In one or more embodiments, a supplemental fuel may be combusted in the regeneration unit 120 to produce heat and increase the temperature of one or more of the oxygen-rich oxygen carrier material or the dehydrogenation catalyst. The heat produced by the oxidizing of the oxygen-diminished oxygen carrier material and the combusting of the supplemental fuel may be sufficient to maintain the temperature of the fluidized bed reactor at a desired temperature. The desired temperature may depend upon the minimum temperature needed for operation of the fluidized bed reator 110, since the oxygen carrier material and the dehydrogenation catalyst may enter the fluidized bed reator 110 and impart their temperature to the fluidized bed reactor 110.

In one or more embodiments, the regeneration unit 120 may operate at a temperature of 650° C., or even 700° C., to 900° C., such as 725° C. to 875° C., or 750° C. to 850° C. Generally, the regeneration unit 120 may have a temperature of at least 50° C. greater than that of the fluidized bed reator 110. Such a temperature range may be utilized so that the temperature of the fluidized bed reator 110 may be maintained with a limited amount of dehydrogenation catalyst and/or oxygen carrier material. Additionally, such temperatures may be needed to activate the dehydrogenation catalyst.

Still referring to FIG. 1, the oxygen-rich oxygen carrier material and the dehydrogenation catalyst may be passed from the regeneration unit 120 to the fluidized bed reator 110 via stream 104. However it is contemplated that the dehydrogenation catalyst and the oxygen-rich oxygen carrier material may be passed via separate streams. As such, one or more of the dehydrogenation catalyst and the oxygen carrier may be looped or recycled through the reactor system 100.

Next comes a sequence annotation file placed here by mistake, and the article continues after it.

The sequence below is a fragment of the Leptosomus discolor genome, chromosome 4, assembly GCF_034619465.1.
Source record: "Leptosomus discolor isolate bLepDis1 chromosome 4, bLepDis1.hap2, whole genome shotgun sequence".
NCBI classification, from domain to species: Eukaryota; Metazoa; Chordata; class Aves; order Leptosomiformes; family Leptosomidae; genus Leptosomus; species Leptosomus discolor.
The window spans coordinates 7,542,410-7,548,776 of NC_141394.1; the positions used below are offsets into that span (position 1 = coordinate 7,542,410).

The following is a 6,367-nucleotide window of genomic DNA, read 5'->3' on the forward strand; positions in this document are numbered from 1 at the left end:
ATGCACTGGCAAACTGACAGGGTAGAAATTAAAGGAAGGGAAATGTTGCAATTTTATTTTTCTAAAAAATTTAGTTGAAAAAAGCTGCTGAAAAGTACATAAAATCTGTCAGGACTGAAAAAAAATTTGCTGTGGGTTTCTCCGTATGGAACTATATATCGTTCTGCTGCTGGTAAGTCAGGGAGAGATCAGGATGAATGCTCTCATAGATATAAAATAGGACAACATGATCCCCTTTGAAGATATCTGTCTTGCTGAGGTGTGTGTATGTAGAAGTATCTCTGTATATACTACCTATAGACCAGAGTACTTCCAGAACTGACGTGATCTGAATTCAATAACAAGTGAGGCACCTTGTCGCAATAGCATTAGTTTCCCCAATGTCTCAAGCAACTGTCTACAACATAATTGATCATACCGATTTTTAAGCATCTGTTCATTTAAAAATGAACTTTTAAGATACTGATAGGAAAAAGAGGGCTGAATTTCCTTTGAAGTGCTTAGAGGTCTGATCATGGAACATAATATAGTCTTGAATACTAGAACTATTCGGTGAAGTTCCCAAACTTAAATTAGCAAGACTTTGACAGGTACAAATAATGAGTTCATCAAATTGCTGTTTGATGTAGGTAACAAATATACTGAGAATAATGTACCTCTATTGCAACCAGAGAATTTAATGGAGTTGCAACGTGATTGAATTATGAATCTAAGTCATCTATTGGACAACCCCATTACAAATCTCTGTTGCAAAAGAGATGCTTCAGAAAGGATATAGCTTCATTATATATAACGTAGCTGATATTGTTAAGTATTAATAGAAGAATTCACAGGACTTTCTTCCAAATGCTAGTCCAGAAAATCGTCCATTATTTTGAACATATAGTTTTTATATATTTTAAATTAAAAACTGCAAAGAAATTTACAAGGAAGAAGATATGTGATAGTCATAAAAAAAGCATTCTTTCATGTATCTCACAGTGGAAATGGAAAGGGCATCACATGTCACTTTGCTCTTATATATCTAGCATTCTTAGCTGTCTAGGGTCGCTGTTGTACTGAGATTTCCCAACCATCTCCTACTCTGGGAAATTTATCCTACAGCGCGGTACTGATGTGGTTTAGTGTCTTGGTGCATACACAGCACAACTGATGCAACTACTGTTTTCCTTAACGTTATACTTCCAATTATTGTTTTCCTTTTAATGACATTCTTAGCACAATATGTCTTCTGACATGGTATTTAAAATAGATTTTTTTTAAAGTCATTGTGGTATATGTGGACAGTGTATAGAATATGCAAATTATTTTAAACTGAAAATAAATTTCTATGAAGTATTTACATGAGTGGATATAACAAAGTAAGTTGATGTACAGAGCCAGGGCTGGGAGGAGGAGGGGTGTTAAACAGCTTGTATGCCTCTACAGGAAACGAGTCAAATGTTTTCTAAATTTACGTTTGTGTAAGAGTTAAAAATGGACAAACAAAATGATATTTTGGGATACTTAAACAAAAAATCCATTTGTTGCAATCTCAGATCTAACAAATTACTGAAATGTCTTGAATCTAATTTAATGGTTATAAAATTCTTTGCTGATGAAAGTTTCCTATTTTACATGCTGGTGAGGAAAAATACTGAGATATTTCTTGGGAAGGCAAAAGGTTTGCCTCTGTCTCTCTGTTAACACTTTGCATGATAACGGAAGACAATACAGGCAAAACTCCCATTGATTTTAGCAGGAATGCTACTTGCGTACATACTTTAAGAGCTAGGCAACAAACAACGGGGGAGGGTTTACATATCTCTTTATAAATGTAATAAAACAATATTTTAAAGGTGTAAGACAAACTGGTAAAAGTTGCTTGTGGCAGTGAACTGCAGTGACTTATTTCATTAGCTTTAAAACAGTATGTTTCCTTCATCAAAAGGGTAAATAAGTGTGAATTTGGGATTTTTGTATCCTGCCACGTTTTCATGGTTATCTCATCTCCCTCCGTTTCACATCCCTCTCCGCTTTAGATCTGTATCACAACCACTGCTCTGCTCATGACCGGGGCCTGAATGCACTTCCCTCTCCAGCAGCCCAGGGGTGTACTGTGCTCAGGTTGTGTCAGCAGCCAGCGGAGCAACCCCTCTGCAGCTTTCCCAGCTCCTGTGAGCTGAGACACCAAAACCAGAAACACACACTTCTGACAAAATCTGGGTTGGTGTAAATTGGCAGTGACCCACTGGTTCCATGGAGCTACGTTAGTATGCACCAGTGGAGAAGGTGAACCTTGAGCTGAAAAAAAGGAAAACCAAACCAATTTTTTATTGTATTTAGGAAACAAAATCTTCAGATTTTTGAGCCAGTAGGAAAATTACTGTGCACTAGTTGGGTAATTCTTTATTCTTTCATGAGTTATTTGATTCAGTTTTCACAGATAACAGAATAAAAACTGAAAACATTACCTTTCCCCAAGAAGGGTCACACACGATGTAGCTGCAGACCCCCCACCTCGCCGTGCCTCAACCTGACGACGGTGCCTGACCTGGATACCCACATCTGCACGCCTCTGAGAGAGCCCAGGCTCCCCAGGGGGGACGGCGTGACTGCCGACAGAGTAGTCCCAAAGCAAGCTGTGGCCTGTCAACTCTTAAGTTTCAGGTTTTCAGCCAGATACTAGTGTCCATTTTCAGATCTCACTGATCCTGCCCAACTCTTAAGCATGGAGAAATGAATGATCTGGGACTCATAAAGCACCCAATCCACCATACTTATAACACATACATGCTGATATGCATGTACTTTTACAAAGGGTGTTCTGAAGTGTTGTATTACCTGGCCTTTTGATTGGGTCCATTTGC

Now referring to FIG. 2, in one or more embodiments presently described, the re-oxidation of the oxygen-diminished oxygen carrier material may be controlled. For example, according to one embodiment, a flue gas may be passed into the regeneration unit 120 via stream 108. In some embodiments, the flue gas may be a recycle stream from a neighboring chemical process. In some embodiments, the oxygen-diminished oxygen carrier material may be re-oxidized to an oxidation state higher than the oxidation state of the oxygen-diminished oxygen carrier material by at least a portion of the flue gas exiting the regeneration unit 120 via stream 109 that is recycled to the regeneration unit 120 via stream 112. The stream 109 exiting the regeneration unit 120 may include air depleted of oxygen or containing a lower concentration of oxygen. In some embodiments, stream 112 may be mixed with fresh air via stream 107 to form stream 108. In some embodiments, stream 108 may include at least 25 mole percent (mol %) oxygen. In other embodiments, stream 108 may include from about 4 mol % to about 25 mol % oxygen, from about 4 mol % to about 21 mol %, from 4 mol % to about 10 mol % oxygen, from 10 mol % to about 25 mol % oxygen, or from 10 mol % to about 21 mol % oxygen.